(Cree earnings story updated for analyst comment, Wednesday trading)NEW YORK ( TheStreet) -- LED bellwether Cree ( CREE - Get Report) is losing some of its support, and this isn't a direct reference to the heavy selling action on Wednesday, but the shifting Wall Street view of the LED sector darling. More than 13 million Cree shares were traded on Wednesday -- four times its average -- as the LED stock declined by 3%, and hit a new 52-week low during intraday trading at $38.22. The Cree decline carried over from Tuesday's after-hours weak earnings report and guidance that remained short of the Wall Street view for the coming quarter. Long-time bears on the Cree story had said headed into earnings that shorts might still apply more pressure on shares. While the Wednesday decline of 3% was less than the after-hours decline on Tuesday that had peaked at a 7% drop, the more compelling story on Wednesday for Cree bearishness was the frustration on the part of analysts who haven't been long-time Cree bears. "At this point, even bulls are going to pause and really wonder about Cree and question how quickly does the lighting business really take off," Brigantine Advisors and long-time Cree bear Ramesh Misra said on Tuesday. By Wednesday, there were indications this reconsideration of Cree among non-bears was taking place, though the short-term and long-term view of the company remained a point of bifurcation for Wall Street. Jeff Bencik, analyst at Kaufman Brothers, lowered his rating on Cree from a hold to a sell and lowered his price target to $29, a bet that even after Cree's big drop since it pre-reported a weak quarter, there is still 25% downside to shares. "CREE continues to stress that driving current LED adoption levels will be the key to growing revenue and earnings. While this may be true in the long run, we are uncertain about the company's ability in the short run to cut costs as quickly as pricing is declining. The company continues to be a technology leader, but there is still considerable uncertainty surrounding the stock and its end markets," the Kaufman Brothers analyst wrote. Theodore O'Neill, analyst at Wunderlich Securities, reduced his rating on Cree from a buy to a hold, and lowered his price target from $80 to $40. While the Wunderlich analyst doesn't see as much downside in Cree's share price from this level, his commentary on Cree did sound alarm bells about the long-term, secular growth story for LEDs, and for Cree, which has always been taken for granted among the bulls. O'Neill's comments don't discount the chance that in the long-term Cree is still a leader in the space, but he conceded that his call for $3 core earnings from Cree could take a "few extra years to get there." The Wunderlich analyst also evinced the frustration among Cree bull with the Cree management team, writing, "CREE is now a 'show-me' story with no near-term catalysts. The company's gross profit margin peaked in fiscal 4Q10 and is now on track to hit 40%, or 10 percentage points below where it was four quarters ago. Management has offered up in succession: pricing pressure from the backlighting market where it isn't supposed to have much exposure; China street lamp delays; inventory buildup in the channel; and softened demand as reasons for margin declines. Yet at the same time it is claiming to have ever better components. What's next, a tsunami?"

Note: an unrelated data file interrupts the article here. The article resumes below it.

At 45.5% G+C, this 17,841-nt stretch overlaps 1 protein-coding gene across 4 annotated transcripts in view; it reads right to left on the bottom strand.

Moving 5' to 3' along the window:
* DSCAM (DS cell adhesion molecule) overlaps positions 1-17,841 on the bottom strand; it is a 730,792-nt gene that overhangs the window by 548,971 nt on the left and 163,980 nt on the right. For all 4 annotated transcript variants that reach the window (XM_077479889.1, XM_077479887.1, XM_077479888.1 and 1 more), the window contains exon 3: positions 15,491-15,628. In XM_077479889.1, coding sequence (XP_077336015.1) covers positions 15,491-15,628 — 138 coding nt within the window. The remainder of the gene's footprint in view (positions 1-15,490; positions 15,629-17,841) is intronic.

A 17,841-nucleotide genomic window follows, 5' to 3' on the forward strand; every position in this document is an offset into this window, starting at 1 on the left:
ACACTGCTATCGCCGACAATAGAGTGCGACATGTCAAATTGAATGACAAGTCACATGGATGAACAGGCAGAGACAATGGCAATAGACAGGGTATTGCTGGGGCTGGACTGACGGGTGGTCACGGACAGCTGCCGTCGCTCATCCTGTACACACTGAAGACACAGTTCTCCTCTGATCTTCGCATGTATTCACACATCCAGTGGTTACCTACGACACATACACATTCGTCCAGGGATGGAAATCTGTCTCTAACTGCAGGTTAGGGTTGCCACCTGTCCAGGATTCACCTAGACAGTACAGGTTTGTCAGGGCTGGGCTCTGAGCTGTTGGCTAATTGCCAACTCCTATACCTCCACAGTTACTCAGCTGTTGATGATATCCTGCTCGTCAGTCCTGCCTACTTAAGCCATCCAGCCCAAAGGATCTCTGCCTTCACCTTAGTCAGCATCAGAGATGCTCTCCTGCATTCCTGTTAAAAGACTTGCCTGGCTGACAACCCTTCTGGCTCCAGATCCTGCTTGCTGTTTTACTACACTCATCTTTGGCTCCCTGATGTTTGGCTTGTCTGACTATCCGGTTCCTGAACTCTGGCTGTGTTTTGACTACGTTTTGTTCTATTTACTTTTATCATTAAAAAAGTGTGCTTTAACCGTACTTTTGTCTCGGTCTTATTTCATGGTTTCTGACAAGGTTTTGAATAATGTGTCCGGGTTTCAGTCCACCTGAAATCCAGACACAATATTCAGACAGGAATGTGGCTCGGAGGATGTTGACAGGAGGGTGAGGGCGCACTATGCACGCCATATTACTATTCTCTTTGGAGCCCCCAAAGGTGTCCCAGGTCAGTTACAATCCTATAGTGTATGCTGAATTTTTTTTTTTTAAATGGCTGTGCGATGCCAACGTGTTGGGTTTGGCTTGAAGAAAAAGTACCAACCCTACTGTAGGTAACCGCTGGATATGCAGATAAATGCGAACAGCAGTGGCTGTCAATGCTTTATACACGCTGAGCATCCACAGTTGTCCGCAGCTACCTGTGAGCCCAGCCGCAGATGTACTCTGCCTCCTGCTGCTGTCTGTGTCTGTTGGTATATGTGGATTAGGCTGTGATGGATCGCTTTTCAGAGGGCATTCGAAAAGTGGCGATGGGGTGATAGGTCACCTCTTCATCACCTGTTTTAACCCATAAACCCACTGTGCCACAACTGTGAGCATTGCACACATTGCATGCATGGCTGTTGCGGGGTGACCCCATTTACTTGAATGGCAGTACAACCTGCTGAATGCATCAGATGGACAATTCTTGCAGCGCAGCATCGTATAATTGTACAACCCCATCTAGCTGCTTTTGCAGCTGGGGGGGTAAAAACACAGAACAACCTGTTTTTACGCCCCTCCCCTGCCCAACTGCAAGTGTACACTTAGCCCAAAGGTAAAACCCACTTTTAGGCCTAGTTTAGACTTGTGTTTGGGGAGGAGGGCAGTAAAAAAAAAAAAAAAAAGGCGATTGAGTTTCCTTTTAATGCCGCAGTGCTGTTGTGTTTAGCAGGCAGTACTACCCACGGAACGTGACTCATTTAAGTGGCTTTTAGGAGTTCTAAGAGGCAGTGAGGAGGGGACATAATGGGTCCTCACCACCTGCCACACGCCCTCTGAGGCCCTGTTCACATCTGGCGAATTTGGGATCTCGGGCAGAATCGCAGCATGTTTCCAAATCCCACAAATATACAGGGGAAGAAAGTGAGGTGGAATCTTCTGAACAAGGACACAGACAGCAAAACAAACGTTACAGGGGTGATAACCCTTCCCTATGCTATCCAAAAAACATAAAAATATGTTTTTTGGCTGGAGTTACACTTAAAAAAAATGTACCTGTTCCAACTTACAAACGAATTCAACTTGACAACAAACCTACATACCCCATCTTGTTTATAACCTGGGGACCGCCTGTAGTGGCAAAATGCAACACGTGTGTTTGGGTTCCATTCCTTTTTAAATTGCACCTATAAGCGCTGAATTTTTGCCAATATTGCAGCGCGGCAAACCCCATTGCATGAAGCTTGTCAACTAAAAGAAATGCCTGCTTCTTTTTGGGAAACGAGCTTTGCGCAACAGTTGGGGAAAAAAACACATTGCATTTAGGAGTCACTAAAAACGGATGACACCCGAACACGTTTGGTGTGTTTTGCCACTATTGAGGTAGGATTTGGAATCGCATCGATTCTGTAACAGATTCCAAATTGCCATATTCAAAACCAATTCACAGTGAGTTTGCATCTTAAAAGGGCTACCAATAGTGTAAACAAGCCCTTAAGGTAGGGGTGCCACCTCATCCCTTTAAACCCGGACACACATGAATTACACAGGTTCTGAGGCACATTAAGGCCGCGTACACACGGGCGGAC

Eric Rosenbaum. >To follow the writer on Twitter, go to Eric Rosenbaum. >To submit a news tip, send an email to: firstname.lastname@example.org.